US-Iran thaw could bolster Afghanistan rebuilding efforts
In The Hague this week, Iranian officials offered to cooperate with the US. Iran has pursued an ambitious redevelopment effort in Afghanistan since 2001.
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These investments might be the driving factor in Iran's interest in the country. Afghanistan is a valuable market for the Iranians, says Weinbaum: "Iranian businessmen are operating pretty freely in Afghanistan, and more consumer goods are being exported into the country from Iran."Skip to next paragraph
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Iran doesn't want an unstable neighbor
Another motivation for Iran might be the fear of a destabilized Afghanistan. "Their nightmare is that a radical Sunni group like the Taliban come to power next door," Weinbaum continues.
The Taliban and Tehran have been at odds for years. The ultraconservative Sunni militants view Shiite Islam and its adherents with severe hostility. During Afghanistan's civil wars in the 1990s, Iran supported Shiite groups and other non-Pashtun groups. It later backed the arch rivals of the Taliban government, the Northern Alliance.
Iranian officials also worry that a destabilized Afghanistan could spark a refugee crisis within its borders. Iran is already home to more than 2 million Afghan refugees, most of them illegal. The problem has caused tensions between Tehran and Kabul, as Iran periodically expels the illegal refugees.
Drug smugglers frequently infiltrate the 560-mile border between the two countries, driving up crime and opium addiction rates. Iranian officials have pledged to cooperate with US counternar- cotics efforts. "While Afghanistan is the world's largest producer of opium, Iran is the world's largest consumer," writes the Hollings Center in its recent report.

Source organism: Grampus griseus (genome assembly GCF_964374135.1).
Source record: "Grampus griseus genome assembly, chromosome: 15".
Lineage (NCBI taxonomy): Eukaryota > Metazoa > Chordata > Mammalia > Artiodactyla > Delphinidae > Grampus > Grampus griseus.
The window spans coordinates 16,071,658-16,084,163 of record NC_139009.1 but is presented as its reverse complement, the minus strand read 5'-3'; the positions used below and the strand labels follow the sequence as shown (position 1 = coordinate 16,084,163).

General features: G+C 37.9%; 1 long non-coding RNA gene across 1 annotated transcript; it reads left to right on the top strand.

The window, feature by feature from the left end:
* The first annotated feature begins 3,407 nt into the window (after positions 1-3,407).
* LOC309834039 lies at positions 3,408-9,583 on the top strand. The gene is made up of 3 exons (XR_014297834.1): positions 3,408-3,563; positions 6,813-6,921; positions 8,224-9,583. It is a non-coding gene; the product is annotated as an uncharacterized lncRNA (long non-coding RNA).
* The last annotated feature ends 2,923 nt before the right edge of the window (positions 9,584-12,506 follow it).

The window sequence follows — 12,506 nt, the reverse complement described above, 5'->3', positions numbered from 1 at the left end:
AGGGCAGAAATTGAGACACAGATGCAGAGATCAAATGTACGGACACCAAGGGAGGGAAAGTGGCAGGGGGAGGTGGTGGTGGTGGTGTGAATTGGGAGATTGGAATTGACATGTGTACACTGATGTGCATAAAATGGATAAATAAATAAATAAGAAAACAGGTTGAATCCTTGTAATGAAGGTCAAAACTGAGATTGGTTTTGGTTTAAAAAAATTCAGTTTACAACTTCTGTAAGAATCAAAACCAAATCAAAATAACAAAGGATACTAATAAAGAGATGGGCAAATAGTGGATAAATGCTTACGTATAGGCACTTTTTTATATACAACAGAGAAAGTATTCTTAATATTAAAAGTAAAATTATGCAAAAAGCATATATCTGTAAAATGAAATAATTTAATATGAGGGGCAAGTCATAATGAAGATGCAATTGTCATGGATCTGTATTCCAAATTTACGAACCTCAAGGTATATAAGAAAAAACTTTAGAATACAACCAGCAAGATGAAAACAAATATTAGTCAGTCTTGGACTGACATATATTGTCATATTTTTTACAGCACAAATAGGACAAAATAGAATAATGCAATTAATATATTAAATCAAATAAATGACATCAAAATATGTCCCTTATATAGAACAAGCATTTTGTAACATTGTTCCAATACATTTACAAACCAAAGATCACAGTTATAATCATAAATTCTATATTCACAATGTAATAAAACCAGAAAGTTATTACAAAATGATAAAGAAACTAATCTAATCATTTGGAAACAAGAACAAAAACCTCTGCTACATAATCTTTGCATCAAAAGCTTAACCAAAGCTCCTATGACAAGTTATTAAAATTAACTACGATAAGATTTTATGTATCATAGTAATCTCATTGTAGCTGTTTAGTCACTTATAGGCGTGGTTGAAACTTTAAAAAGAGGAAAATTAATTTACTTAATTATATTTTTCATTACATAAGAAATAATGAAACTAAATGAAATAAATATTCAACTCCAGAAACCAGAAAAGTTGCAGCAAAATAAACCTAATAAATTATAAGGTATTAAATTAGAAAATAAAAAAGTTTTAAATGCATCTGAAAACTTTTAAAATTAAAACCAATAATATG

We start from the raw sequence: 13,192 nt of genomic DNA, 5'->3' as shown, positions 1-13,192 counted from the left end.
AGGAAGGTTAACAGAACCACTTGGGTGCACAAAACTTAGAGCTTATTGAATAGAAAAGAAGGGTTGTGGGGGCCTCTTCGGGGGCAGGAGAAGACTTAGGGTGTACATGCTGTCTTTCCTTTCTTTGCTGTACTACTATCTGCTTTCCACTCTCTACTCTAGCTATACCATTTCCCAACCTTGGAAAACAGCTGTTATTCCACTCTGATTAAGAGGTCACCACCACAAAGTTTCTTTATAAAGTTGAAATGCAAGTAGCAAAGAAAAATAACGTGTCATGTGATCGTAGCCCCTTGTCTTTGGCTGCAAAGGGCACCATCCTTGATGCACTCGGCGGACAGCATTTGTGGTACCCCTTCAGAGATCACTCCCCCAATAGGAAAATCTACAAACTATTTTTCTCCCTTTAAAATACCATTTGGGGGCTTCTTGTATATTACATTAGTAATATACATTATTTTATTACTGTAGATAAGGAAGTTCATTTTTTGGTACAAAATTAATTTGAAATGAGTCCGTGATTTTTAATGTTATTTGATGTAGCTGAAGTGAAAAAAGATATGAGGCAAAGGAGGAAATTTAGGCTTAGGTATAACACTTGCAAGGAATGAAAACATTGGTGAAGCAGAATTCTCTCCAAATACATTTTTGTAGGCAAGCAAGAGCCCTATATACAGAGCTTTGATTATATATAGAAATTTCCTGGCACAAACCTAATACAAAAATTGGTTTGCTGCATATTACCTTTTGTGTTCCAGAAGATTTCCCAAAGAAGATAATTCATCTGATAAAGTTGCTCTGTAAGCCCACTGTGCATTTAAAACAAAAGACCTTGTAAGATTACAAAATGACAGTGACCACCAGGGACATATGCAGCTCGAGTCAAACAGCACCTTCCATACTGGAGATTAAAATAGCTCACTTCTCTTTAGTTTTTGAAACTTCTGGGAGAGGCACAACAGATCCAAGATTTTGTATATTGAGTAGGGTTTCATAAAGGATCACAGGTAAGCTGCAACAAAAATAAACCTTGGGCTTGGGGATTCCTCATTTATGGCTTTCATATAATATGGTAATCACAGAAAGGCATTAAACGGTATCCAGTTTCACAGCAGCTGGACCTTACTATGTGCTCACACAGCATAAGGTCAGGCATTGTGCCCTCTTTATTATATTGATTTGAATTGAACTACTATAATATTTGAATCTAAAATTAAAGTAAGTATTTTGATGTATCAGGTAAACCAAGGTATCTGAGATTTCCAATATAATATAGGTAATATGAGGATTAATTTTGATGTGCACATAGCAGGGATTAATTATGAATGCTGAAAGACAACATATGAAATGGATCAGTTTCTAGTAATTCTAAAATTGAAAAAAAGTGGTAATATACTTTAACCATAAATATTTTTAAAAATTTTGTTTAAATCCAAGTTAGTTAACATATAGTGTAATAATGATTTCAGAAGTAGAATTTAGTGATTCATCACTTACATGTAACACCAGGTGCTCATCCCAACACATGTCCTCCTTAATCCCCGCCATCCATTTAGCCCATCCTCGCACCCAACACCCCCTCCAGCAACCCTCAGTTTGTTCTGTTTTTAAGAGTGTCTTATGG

Iranian officials have not yet outlined how they plan to help fight the drug trade, but some officials say they might increase border security to limit smuggling.
US, Afghans question Iran's motives
Despite pledges of cooperation, the US and Iran have much mutual suspicion to overcome. "Iran is certainly fearful of the US developing a strategic partnership with Afghanistan," says Weinbaum.
Officials in Tehran worry that the Americans will build permanent military bases in Afghanistan that could one day be used to launch attacks against Iran. Iran has been critical of US troop presence in the region, saying at Tuesday's conference that the planned increase in forces "will prove ineffective."
The US, for its part, has accused Iran of surreptitiously supporting the Afghan insurgency, citing instances in which Iranian-made weapons were recovered from the insurgents. But Iranian officials respond that such weapons are readily available on the black market and do not indicate active support from Tehran.
Many Afghans suspect Iran's motives. Due to its historical, religious, and cultural ties with Afghanistan's Persian-speaking minorities, who together make up roughly half of the country, Iran is sometimes perceived as favoring them with their support.
"They build everything for Shiites," says Kabul resident Fazel Minlallah.
Other Afghans are wary of Iran's cultural influence – the country is more socially liberal than Afghanistan and many returned refugees bring such ideas back home, causing tensions in this ultra-conservative society. In some cases, young Afghan women return from Iran and dress less conservatively, for example.
But the overlapping American, Afghan, and Iranian interests here suggest that the countries can find areas to work together. None of the countries involved, notes Weinbaum, wants Afghanistan to descend into instability or civil war, and therefore they have an interest in helping to rebuild and develop the country.